Awesome video for the New York Times on Cassini’s long and eventful mission in space!
More than 400 years ago, Spanish explorers built a small fort in the Native American town of Joara in the mountains of North Carolina. Today, archaeologists are exploring the fields where Joara once stood. And students get to help. Involving lots of work and lots of fun, it’s the only way to learn about hands-on archaeology for kids. Learn more at GoPhineas.com
Check out this excellent post from one of the natural kingdom’s masters of disguise.
A Caterpillar for the Lichen
The La Brea Tar Pits in California are known for saber-toothed cats and mastodons but they also have insects. Recent examination of fossil leafcutter bee nest cells, led by Anna Holden of Natural History Museum of Los Angeles County and colleagues, reveal insights into the habitat and climate at the La Brea Tar Pits toward the last Ice Age.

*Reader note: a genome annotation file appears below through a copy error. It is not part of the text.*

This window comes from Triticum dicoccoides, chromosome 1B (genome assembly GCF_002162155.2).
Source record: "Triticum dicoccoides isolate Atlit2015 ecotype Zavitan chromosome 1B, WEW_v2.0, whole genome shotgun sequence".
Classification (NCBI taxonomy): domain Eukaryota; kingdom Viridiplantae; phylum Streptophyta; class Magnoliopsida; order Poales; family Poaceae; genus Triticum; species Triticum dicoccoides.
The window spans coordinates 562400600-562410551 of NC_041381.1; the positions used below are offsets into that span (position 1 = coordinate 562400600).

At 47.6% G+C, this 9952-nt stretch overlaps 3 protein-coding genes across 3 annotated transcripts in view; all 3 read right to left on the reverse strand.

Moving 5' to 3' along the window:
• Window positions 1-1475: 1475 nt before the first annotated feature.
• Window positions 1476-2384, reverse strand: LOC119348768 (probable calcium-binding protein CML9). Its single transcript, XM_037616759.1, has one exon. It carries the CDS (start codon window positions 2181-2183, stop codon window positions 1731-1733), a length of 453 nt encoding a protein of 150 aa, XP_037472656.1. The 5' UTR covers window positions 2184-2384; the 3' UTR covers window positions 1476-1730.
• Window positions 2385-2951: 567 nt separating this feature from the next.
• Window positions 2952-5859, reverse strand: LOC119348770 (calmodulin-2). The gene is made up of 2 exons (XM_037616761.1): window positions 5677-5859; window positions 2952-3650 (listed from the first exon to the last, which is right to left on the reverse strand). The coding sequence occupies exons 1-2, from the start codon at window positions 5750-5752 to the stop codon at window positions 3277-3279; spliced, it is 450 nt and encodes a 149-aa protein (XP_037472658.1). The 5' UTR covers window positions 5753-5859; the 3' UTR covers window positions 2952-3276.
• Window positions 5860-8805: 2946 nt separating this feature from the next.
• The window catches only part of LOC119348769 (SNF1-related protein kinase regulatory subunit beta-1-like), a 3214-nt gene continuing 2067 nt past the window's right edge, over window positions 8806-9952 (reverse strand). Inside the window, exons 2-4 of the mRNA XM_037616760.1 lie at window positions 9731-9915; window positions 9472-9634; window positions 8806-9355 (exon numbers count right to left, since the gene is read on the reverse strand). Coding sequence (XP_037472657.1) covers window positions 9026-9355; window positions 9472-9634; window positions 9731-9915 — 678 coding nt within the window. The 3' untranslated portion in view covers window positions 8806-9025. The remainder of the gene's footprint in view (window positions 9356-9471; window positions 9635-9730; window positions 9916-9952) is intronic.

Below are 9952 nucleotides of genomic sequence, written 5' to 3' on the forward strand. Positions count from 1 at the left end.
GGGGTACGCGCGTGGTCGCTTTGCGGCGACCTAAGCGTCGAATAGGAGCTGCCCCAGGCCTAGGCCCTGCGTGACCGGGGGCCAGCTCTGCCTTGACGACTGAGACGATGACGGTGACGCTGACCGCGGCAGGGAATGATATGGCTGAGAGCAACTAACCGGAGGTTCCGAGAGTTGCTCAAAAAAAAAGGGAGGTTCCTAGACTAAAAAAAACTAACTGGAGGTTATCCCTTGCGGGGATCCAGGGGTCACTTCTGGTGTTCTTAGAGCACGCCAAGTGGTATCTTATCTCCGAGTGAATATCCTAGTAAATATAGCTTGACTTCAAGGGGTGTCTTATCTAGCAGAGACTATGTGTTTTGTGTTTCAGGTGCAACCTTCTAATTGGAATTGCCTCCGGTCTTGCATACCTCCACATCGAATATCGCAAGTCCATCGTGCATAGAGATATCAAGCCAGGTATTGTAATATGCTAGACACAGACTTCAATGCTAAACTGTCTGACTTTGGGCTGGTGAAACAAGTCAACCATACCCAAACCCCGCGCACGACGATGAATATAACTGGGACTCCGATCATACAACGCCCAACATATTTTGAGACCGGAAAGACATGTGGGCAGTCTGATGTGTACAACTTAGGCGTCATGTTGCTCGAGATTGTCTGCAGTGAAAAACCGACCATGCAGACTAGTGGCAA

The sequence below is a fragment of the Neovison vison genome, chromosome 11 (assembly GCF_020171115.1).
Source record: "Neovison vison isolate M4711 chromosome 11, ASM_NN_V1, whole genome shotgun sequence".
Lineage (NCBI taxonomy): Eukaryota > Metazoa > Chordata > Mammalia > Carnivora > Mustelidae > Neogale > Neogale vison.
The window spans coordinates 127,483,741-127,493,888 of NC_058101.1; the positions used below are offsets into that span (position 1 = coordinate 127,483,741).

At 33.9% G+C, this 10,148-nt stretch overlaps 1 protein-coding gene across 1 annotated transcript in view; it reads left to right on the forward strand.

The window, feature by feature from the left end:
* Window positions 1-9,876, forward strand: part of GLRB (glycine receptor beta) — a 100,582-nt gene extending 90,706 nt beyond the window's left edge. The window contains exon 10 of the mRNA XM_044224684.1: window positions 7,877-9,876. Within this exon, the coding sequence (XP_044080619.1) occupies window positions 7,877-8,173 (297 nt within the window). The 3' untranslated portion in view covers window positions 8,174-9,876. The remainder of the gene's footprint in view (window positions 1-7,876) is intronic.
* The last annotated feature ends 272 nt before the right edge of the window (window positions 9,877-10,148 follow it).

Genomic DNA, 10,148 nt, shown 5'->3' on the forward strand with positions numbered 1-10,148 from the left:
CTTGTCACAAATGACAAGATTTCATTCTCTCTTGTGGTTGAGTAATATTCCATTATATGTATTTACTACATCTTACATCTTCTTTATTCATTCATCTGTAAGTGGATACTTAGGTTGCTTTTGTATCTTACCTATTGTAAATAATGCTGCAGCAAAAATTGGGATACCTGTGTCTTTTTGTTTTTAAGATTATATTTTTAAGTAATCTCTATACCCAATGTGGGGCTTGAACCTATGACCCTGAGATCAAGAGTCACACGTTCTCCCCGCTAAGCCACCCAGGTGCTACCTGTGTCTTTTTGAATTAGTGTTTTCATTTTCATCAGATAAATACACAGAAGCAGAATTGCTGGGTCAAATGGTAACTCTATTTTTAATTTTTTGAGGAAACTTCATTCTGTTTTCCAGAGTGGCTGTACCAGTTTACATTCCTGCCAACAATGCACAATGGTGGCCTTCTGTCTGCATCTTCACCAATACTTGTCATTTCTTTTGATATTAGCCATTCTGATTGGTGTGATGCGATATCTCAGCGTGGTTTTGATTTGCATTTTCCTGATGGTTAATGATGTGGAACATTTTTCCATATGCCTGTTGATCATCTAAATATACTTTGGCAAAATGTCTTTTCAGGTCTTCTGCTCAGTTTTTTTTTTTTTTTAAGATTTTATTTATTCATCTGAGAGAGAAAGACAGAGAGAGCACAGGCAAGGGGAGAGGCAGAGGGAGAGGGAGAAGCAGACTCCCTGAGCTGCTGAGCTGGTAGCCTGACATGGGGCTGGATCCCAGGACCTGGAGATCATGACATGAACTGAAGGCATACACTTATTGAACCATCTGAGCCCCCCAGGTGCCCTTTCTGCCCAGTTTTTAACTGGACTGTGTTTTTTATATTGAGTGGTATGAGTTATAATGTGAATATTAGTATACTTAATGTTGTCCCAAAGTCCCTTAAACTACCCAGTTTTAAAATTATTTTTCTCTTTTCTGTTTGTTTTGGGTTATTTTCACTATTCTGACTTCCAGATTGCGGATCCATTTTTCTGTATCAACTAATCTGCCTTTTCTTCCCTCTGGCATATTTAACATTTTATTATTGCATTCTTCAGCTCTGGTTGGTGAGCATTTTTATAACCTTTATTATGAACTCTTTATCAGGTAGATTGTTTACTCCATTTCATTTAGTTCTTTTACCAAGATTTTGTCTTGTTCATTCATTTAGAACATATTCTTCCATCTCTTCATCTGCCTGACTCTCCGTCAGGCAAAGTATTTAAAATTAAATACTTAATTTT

After getting rained out yesterday, we got the bee hotel placed today. April 8 is later in the year than we originally intended, but we’ll see whether we are too late soon enough. We first put the blocks under the screened porch, where they would be out of the rain entirely, but decided it would be hard to see them there when the plants start growing. So we decided to move the hotel to a more open area under the deck. Both locations face east, which matters because — according to our reading — young bees emerge and need sunlight to ‘get them going.’
We added a shingle to provide more protection from the elements, and weighted it down with rocks and two bricks. We had to use a hoe to level the ground beneath the base block, which left some exposed mud. If bees move in, it seems reasonable that they’ll use the closest mud to start building. The mud is nice and dark, so it will be easy to find some lighter-colored mud that we can leave in a tray. If they have two choices, both of which are equally convenient, we can observe whether the bees prefer one color over the other.